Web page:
Since I have been living in Samoa, I have gotten used to the fact that I will not always have running water. Running water is truly a luxury that I have always taken for granted. When I first moved to Savai’i, I avoided showering with a bucket and would only try to shower when the water taps were on. (This made it truly limiting.)

But after about a week, I gave in, and used the barrel of water and a bowl to shower. I learned it wasn’t too bad to do, and actually quite nice, as you don’t have a constant stream of cold water on you.

Then, I became more “daring”, and began showering outside when it was raining. I learned that showering in the rain gives you great water pressure that is not available in the entire country. When you shower in the rain, you never have to worry about wasting water, since it is always coming down from the gutters at a great speed.

A few weeks ago, my water situation became worse. The water is now on for about an hour in the morning from 5-6am, and at night from 10-12 at night. Sometimes it is on less than that. The barrel we keep in the bathroom full of water, cannot always be filled because of the limited water schedule. I have learned that using water for flushing the toilets is more important than using water to bathe inside.

I didn’t want to be the smelly kid, so I decided my only option was to become more Samoan and shower outside. Like most Samoan families we have a water tank outside, so I decided to learn how to shower using that.

I first wrap myself in a lavalava, and go outside. At the water tank you can hear the neighbors cooking their meals, pigs running by, roosters crowing and the villagers playing rugby. You can also see them, so one can only guess that they can easily see you. I used to get nervous about my lavalava falling down, but I feel like I have become a professional at tying it for showering.

I then find a little bucket that is easy to lift up, and fill it with water from the tank. I lift it over my head and that is my shower. Add some soap and shampoo, and it is amazing how clean you can actually get from these showers.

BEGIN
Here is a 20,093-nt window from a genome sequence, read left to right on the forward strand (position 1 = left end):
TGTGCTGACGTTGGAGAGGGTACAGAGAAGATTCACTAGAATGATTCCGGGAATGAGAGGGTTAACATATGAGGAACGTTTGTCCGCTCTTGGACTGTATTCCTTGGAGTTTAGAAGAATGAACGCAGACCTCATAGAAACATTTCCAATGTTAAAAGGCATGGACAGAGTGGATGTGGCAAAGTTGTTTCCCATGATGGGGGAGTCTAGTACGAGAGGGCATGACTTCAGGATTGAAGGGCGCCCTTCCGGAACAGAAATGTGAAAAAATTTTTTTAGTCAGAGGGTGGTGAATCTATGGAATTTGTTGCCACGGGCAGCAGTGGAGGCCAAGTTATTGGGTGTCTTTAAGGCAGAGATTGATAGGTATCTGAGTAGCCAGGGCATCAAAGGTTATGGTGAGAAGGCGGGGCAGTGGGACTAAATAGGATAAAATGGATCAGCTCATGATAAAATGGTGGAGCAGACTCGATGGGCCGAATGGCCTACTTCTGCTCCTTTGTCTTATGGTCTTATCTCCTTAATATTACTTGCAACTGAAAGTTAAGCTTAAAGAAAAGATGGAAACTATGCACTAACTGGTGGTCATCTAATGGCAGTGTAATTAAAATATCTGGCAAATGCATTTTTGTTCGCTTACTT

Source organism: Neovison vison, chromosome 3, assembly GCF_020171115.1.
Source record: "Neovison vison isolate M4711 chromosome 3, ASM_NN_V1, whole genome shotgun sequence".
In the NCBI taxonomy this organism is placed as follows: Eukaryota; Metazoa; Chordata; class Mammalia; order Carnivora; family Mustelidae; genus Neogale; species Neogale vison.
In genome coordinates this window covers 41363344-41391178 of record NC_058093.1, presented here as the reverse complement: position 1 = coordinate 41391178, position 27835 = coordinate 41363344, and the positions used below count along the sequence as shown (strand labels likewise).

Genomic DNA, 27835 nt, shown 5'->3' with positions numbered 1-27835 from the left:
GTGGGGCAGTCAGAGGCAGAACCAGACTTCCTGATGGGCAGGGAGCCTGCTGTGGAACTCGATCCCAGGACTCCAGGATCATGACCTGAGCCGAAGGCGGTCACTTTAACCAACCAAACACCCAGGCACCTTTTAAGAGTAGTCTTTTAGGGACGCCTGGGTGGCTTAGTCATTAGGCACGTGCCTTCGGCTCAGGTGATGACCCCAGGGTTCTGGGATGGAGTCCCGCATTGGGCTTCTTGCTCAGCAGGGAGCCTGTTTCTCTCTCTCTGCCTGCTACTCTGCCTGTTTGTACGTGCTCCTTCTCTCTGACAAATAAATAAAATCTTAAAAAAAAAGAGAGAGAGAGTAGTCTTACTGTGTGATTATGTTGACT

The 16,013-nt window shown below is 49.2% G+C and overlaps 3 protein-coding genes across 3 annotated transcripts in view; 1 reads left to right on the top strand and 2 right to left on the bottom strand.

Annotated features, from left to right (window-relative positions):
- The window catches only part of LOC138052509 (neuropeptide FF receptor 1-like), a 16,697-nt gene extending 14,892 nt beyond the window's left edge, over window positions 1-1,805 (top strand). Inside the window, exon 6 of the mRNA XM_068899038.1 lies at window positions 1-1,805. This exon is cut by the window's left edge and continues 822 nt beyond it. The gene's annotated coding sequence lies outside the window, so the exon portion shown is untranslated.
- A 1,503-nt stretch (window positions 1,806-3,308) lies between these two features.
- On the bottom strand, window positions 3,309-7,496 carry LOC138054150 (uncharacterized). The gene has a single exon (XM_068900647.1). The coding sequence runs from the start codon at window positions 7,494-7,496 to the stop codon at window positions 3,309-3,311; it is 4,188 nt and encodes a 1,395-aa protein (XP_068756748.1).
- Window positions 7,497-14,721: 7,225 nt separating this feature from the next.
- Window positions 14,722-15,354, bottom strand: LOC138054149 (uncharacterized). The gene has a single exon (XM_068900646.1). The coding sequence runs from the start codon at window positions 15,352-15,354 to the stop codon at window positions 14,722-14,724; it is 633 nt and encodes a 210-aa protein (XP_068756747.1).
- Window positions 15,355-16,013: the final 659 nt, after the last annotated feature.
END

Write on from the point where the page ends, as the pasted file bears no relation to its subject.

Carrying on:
The part that I still struggle with is switching from a towel to lavalava outside. I can usually change without a problem outside, but the wet lavalava loves to stick to your body making it difficult.

I have learned that showering outside really isn’t as bad as it seems.

In other water news, my school still does not have running water. They say there is a problem with the pipes, although I am not sure exactly what the problem is. This means school usually gets out a little early so children don’t have to hold it in for too long.

Tuesday, February 22, 2011



Last year I didn’t have a classroom, I stored my teaching materials in the office, which caused much of it to disappear whenever cleaning took place.  My backpack was always full of teaching materials that I was hauling back and forth from home.  So I was extremely surprised when I was given the extra classroom this year. 

In one corner were all of the broken desks and benches, which looked like a big pile of wood.  Then, there were the desks that did not have benches of chairs stacked up, with a pile of teaching materials in another corner. 

I tried teaching in the room one day, but because of a lack of mats to sit on, and chalk to write with, it made it difficult.  It seemed easier to go to each individual classroom to teach.  However, I did spend time hanging up some of my teaching materials, and arranging the desks around the room, to make it more user friendly.  The kids loved it, and would listen to my “no food rule”, so I didn’t have noodles on the floor making the room rat friendly.  (With all the holes in the walls to the outside, it is very easy for them to pass through.)